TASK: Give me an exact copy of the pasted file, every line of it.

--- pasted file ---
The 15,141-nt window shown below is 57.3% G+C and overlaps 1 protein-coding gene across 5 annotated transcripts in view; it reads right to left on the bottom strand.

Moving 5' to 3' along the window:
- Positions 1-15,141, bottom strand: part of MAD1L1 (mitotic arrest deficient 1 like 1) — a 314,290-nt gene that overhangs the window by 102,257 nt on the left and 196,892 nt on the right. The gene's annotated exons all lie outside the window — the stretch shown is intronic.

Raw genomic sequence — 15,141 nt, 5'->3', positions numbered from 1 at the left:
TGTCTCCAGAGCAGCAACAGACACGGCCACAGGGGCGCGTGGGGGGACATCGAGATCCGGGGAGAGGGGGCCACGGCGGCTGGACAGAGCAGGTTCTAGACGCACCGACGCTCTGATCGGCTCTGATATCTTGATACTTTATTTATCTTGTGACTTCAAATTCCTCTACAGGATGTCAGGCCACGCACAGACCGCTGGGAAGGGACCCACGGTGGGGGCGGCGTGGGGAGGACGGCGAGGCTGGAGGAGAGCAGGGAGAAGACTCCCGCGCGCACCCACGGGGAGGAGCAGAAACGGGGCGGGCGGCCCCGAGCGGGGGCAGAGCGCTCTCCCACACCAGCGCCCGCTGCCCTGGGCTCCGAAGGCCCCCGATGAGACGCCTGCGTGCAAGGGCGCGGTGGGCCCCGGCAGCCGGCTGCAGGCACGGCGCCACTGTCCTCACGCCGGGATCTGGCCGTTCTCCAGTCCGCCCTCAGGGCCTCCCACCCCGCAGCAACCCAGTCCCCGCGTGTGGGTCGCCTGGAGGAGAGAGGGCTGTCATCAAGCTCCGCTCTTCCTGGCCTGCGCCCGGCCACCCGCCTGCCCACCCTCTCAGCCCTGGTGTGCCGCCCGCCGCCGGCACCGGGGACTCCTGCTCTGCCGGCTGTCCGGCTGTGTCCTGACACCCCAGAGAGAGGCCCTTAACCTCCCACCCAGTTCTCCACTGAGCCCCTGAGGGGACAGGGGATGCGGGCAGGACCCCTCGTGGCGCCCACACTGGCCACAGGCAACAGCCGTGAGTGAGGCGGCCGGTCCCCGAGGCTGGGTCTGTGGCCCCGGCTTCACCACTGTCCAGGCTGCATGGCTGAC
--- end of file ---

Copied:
The 15,141-nt window shown below is 57.3% G+C and overlaps 1 protein-coding gene across 5 annotated transcripts in view; it reads right to left on the bottom strand.

Moving 5' to 3' along the window:
- Positions 1-15,141, bottom strand: part of MAD1L1 (mitotic arrest deficient 1 like 1) — a 314,290-nt gene that overhangs the window by 102,257 nt on the left and 196,892 nt on the right. The gene's annotated exons all lie outside the window — the stretch shown is intronic.

Raw genomic sequence — 15,141 nt, 5'->3', positions numbered from 1 at the left:
TGTCTCCAGAGCAGCAACAGACACGGCCACAGGGGCGCGTGGGGGGACATCGAGATCCGGGGAGAGGGGGCCACGGCGGCTGGACAGAGCAGGTTCTAGACGCACCGACGCTCTGATCGGCTCTGATATCTTGATACTTTATTTATCTTGTGACTTCAAATTCCTCTACAGGATGTCAGGCCACGCACAGACCGCTGGGAAGGGACCCACGGTGGGGGCGGCGTGGGGAGGACGGCGAGGCTGGAGGAGAGCAGGGAGAAGACTCCCGCGCGCACCCACGGGGAGGAGCAGAAACGGGGCGGGCGGCCCCGAGCGGGGGCAGAGCGCTCTCCCACACCAGCGCCCGCTGCCCTGGGCTCCGAAGGCCCCCGATGAGACGCCTGCGTGCAAGGGCGCGGTGGGCCCCGGCAGCCGGCTGCAGGCACGGCGCCACTGTCCTCACGCCGGGATCTGGCCGTTCTCCAGTCCGCCCTCAGGGCCTCCCACCCCGCAGCAACCCAGTCCCCGCGTGTGGGTCGCCTGGAGGAGAGAGGGCTGTCATCAAGCTCCGCTCTTCCTGGCCTGCGCCCGGCCACCCGCCTGCCCACCCTCTCAGCCCTGGTGTGCCGCCCGCCGCCGGCACCGGGGACTCCTGCTCTGCCGGCTGTCCGGCTGTGTCCTGACACCCCAGAGAGAGGCCCTTAACCTCCCACCCAGTTCTCCACTGAGCCCCTGAGGGGACAGGGGATGCGGGCAGGACCCCTCGTGGCGCCCACACTGGCCACAGGCAACAGCCGTGAGTGAGGCGGCCGGTCCCCGAGGCTGGGTCTGTGGCCCCGGCTTCACCACTGTCCAGGCTGCATGGCTGAC